Gesture Drawing. I would have never thought I’d find myself in a drawing class, not to mention in this digital mindset and era. Like Randy Cruz says in his opening speech, drawing is a skill and and an art form that’s invaluable. One can nuke out an image or a video, or design a whole multimedia art piece using everything from digital SLRs to 1080p recording equipment with software editing suites, and the works. But even to plan that all out, and have the ideas on paper, before it gets into production, everything, from the idea to the final product doesn’t start anywhere if not for the basics. And drawing is one of the most basic forms of artistic expression that translates and transcends all forms of media, artistry, and thought.
The class was facilitated by Daks Tomas, who was a plethora of experience and drawing techniques. He made the basics even more basic, which simplified the whole drawing process. His terms and explanations for items to look out for such as lines of action, shaping, and silhouetting made it easy for even the most basic of drawers, like myself, to pick up and understand.
This wasn’t your normal art class, though. It was a collaborative workshop where artists shared techniques with other artists and other would be artists. It was open to everyone who wanted to know how to draw and to those that already knew how to draw. It was a culture of sharing, where experiences embraced everyone, and everyone embraced the experience. Not only were the visual artists sharing their art and techniques, but the models themselves used in this gesture drawing series, were sharing their art as well.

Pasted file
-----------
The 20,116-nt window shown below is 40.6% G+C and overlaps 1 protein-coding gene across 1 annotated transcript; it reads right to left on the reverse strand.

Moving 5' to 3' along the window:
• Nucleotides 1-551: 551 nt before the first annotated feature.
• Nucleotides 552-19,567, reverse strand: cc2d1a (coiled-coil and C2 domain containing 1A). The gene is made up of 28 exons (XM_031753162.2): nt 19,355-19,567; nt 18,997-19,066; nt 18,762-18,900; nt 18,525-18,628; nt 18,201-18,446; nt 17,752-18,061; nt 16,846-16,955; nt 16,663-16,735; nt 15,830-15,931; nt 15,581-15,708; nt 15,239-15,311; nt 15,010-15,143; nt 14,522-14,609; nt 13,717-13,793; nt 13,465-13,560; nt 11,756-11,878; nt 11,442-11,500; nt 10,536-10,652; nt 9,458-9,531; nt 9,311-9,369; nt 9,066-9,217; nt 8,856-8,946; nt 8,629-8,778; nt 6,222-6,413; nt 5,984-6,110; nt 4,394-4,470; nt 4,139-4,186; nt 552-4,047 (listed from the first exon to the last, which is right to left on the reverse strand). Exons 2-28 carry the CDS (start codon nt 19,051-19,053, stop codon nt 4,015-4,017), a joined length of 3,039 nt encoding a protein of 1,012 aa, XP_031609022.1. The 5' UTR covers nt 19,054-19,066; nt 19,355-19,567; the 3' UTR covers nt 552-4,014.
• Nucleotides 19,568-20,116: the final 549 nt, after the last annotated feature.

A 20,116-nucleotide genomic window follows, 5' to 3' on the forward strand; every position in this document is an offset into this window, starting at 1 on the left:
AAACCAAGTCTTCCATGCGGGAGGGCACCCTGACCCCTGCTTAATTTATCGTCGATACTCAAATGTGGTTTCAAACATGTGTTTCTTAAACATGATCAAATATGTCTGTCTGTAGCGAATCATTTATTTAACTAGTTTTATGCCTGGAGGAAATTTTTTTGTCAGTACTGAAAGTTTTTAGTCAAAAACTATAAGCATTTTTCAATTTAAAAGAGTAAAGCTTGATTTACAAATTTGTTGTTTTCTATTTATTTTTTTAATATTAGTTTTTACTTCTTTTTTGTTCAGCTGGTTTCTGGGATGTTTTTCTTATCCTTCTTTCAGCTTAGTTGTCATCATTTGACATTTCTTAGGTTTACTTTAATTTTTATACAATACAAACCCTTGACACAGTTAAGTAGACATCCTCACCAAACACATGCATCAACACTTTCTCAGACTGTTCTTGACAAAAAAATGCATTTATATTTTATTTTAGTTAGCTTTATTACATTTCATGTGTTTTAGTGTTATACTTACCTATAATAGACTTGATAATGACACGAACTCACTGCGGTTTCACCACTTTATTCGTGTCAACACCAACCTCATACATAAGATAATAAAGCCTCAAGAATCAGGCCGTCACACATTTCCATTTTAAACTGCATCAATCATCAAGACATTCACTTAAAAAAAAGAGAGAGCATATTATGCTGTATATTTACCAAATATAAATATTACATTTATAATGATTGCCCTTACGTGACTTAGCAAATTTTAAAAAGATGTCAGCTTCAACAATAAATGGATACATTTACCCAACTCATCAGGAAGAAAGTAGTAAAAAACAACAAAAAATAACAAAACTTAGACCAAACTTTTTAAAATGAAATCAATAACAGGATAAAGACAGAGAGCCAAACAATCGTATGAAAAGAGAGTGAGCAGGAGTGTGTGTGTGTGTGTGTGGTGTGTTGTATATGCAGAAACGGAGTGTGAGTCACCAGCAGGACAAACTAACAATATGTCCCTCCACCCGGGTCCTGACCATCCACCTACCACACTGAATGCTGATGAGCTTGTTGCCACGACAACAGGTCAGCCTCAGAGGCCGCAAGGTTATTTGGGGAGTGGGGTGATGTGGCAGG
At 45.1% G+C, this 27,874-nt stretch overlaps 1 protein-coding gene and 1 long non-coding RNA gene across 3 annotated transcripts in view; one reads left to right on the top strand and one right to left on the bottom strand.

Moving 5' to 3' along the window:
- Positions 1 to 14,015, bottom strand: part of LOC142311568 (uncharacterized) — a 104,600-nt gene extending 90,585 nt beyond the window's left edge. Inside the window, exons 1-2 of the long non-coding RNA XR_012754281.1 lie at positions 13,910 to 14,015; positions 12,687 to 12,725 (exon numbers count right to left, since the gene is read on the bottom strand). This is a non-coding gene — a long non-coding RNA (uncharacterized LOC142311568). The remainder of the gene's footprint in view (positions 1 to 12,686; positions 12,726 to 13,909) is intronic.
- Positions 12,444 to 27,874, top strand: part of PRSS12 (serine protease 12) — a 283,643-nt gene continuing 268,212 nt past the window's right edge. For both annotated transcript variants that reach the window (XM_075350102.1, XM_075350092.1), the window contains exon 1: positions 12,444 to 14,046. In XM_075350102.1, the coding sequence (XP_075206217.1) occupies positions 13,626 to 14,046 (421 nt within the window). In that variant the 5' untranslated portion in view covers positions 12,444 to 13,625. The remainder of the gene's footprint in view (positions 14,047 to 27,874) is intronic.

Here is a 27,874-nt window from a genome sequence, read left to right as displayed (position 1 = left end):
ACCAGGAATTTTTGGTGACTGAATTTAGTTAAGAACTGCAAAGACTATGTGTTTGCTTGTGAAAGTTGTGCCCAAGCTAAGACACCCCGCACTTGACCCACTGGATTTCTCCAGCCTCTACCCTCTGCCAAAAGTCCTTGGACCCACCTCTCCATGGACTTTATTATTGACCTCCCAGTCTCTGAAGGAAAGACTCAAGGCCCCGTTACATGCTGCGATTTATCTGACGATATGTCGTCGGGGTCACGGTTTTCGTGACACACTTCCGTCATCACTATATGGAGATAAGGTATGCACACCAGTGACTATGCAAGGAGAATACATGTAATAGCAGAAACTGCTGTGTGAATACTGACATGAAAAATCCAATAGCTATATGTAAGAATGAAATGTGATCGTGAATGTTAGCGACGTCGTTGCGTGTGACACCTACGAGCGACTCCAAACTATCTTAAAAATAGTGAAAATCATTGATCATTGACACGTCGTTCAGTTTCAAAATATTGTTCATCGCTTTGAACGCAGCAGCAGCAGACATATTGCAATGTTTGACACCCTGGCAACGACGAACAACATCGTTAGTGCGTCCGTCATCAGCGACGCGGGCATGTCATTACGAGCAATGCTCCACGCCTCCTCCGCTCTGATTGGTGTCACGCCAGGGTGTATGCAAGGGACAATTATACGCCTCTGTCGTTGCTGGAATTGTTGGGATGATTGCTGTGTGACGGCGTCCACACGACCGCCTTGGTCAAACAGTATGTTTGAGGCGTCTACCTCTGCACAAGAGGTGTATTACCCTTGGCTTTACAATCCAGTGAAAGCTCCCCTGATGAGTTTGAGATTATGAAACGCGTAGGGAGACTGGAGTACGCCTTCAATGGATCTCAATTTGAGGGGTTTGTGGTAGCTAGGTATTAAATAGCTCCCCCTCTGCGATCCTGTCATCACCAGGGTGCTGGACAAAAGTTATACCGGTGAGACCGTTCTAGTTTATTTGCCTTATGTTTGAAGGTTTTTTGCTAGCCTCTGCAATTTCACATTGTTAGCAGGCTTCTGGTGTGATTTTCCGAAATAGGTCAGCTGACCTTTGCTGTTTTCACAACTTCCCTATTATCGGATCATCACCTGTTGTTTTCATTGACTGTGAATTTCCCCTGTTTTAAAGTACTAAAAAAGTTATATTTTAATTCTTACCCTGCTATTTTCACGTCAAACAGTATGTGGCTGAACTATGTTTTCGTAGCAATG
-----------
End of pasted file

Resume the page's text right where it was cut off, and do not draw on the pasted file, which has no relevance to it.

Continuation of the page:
To start off with, there were two kendo practitioners performing moves and freezing at certain action spots or kill zones, allowing everyone in the room to capture their lines of action and motion. The class had Randy posing for some action boxing scenes, as well as Charise Marquez, one of the members of the Kariton Collective, performing yoga postures. Yours truly was invited to perform some Wushu forms for the drawing circle.
It was a unique experience, and with the large attendance, it was at first a bit intimidating and overwhelming to sit and draw along so many artists and people, let alone stand up and pose for them. However, with the way the class was run, it was more of a collaborative group session where everyone shared and helped out. Daks even supplied a drawing pad to pass around for those that were too shy to even bring their own materials. The models themselves were amazing to watch. Althea Balmes, another member of the Kariton Collective, and her friend performing kendo techniques were captivating to watch, making myself and a few others almost forget that we were suppose to be drawing.
Overall, the experience was amazing, and the techniques I took from the class were invaluable in themselves. Now its practice practice. Daks was a great facilitator, and with his help, I actually love drawing now! Before this blog, I had the tv on freeze framing action shots, gesture drawing the lines of action. His tutoring definitely put my drawing skills to another notch, and with more practice, hopefully another level. I’m definitely going to attend his next volume on Saturday the 28th on anatomy. Check out the website for the details!